Now we want something else yet, which every Christian will feel anxious to know. Ah, say you, we shall do now; we have got a good foundation, and good materials, and good workmanship, and a good title; why, what do you want next? The approbation of the proprietor. You know people are careful what is built upon their land. And it is no little pleasure to one's mind to know what high approbation has been from the proper quarters expressed concerning your work here, how pleased they are with the building you have erected; and the surveyor said to me the other day, "We are satisfied, and we shall be satisfied." So I liked that twofold testimony. Well, I thought, then the past will do, and taking the past as a kind of pledge of the future, that will do. Just so we want the manifest approbation of our God; we want from time to time a word with him, to know that he approves us, that he has accepted us, that he is satisfied, and that he will at the last say unto us, "Well done, thou good and faithful servant;" and that he will then show that we are part of mercy's building, and that he will by his eternal presence cheer us and make us happy for ever. These, then, are the five things essential to being grounded and settled in the faith. Continue thus settled; continue the foundation; continue the earnestness; let the good workmanship, which it will, continue; the title will continue; the Lord's approbation will continue. When the tabernacle of old was finished according to his plan, he approved it, and showed his approbation by filling it with his glory. He showed his approbation of Solomon's temple by filling it with his glory, and no doubt Zerubbabel's temple as well. And so he will show his approbation of his people hereafter by filling them with his glory. "I reckon," saith the apostle--and God grant that we may more and more reckon like that,--"that the sufferings of this present time"--let them be what they may "are not worthy to be compared with the glory that shall be revealed in us." Such, then, is the establishment.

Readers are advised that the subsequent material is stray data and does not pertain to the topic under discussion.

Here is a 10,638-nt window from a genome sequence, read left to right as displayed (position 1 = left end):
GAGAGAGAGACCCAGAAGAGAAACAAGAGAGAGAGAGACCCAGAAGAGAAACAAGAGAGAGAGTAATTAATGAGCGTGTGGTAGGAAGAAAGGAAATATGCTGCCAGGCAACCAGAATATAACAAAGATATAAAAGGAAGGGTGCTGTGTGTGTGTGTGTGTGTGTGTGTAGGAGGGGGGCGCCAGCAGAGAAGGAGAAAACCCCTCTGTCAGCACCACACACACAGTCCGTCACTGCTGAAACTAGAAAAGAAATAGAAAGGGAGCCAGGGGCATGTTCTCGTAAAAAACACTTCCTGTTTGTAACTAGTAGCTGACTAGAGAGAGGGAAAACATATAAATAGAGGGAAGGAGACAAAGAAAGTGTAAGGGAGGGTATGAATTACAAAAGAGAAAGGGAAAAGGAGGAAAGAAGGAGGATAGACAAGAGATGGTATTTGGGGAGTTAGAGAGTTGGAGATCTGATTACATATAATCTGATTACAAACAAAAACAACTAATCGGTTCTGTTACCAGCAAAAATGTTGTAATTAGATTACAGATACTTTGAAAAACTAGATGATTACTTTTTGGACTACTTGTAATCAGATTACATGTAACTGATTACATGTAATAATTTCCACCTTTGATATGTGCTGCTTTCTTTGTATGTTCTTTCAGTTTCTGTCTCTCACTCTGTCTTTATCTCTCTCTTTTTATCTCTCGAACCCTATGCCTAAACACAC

I now notice, secondly, the stability of a true gospel hope. And there may be a little difficulty in dealing with the next part without repeating some of the things I have said; but I will avoid that all I can. I will therefore say but very little upon this hope, because I have other things to say besides. Take hastily a fourfold view of this hope. It is a hope by the mediatorial work of Jesus Christ. "Being justified by faith we have peace with God through our Lord Jesus Christ; by whom also we have access by faith into this grace" (Rom. 5:1,2)--of justification--"wherein we stand, and rejoice in hope"--there it is--"of the glory of God. And not only so, but we glory in tribulations also; knowing that tribulation worketh patience; and patience, experience." The American Translation Society renders the word "experience" there by the word "proof;"--"tribulation worketh patience, and patience proof." I rather prefer that translation; because if you do not get out of patience with Christ's work, nor out of patience with God's truth, nor out of patience with his way, though you may get out of patience with yourself and circumstances, as Job did, and curse the very day of your birth; but Job did not get out of patience with God's truth;--if you thus still abide by the truth, then "patience worketh proof; and proof, hope; and hope maketh not ashamed;" because it is that kind of hope that endears the Lord; the love of God is shed abroad in the heart. It is therefore a hope that is by the mediatorial work of Jesus Christ; justified by him.